Massachusetts

Mass. Sports Betting Barely Mentioned in Addiction Services Presentation

Director of the Office of Problem Gambling Services Victor Ortiz gave a presentation to the Public Health Council at its meeting on Wednesday, highlighting campaigns and services that the office has undertaken to help residents with gambling addictions

An illustration showing balls from various sports and a cellphone
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The topic of sports betting, which is about to explode across Massachusetts this week with the onset of mobile wagering, barely came up Wednesday during a presentation at the Public Health Council by the Office of Problem Gambling Services.

Massachusetts over the past decade has grown increasingly reliant on revenues from casino wagering and slot machines, which add to state Lottery windfalls and will now be joined by another new source of state cash: the take from pro and college sports betting.

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Director of the Office of Problem Gambling Services Victor Ortiz gave a presentation to the Public Health Council at its meeting on Wednesday, highlighting campaigns and services that the office has undertaken to help residents with gambling addictions.

"Recently, we saw the act to regulate sports wagering in the commonwealth that now allows for sports wagering at the established resort casinos, along with an additional number of mobile platforms that are scheduled to launch this month, I believe in the next two days," Ortiz said. "So adding an additional layer of exposure to gambling activities as well."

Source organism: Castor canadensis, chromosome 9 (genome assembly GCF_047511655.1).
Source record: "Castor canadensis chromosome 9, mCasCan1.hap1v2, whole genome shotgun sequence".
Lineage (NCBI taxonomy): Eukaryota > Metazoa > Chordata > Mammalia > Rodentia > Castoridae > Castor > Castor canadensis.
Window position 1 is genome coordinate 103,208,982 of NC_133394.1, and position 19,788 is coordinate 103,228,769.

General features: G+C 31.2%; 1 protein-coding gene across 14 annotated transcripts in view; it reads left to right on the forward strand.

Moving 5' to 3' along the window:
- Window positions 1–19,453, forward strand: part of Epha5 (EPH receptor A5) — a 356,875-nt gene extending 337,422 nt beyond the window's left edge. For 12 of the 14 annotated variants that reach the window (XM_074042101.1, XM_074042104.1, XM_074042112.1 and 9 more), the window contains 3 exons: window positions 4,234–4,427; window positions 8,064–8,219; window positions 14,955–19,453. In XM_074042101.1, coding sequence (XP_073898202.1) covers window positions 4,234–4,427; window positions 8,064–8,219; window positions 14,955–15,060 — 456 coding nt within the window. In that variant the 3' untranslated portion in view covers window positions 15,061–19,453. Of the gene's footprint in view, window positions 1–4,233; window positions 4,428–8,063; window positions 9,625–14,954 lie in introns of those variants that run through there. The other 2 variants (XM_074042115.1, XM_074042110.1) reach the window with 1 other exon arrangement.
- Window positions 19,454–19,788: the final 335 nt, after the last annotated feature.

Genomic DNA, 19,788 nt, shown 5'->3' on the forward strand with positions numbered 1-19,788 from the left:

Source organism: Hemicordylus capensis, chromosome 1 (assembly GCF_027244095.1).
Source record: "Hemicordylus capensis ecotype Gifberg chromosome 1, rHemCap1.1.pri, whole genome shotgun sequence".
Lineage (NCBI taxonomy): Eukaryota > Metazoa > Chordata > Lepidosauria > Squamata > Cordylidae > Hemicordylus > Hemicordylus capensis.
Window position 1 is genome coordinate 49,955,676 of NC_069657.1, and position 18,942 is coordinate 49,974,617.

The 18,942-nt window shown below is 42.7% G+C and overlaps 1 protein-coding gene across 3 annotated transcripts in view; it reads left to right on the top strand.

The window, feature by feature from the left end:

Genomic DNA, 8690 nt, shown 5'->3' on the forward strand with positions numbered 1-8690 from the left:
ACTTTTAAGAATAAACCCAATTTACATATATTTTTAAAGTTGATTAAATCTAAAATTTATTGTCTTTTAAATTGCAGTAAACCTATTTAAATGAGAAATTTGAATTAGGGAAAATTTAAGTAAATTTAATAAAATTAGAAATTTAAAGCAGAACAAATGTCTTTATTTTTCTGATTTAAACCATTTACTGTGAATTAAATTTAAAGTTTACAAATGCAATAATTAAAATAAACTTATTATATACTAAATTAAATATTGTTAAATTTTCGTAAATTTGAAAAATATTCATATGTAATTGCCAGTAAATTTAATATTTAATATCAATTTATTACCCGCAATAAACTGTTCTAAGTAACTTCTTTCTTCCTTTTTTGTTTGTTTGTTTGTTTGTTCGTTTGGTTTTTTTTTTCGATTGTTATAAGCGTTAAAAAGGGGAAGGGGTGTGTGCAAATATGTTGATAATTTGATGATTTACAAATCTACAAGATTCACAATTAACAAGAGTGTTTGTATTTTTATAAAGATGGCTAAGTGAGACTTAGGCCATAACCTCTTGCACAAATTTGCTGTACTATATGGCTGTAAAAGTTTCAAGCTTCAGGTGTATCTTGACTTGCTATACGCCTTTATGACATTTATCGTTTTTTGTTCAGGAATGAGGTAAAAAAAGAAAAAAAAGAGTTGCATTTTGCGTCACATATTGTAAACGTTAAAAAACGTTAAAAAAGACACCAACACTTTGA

That was the only mention Ortiz made about the sports betting during his presentation on reducing gambling-related harm.

In other states, mobile betting has accounted for between 85 and 95% of all wagering activity.

The once significant opposition within the state Legislature to expanded gaming has nearly disappeared but outside interests remain adamant that the industry is predatory in nature.

"Internet sports gambling has led to gambling operators unleashing a hurricane of gambling advertising upon the daily lives of state residents, especially young people," Les Bernal, national director of Stop Predatory Gambling, wrote to legislators last summer before they enacted the sports betting law. "Bombarding kids with gambling ads has normalized and desensitized them to the dangers of commercialized gambling, causing many to become addicted to gambling and countless others to become more likely to develop a gambling problem later in life because they have been led to believe commercialized gambling is a harmless activity."

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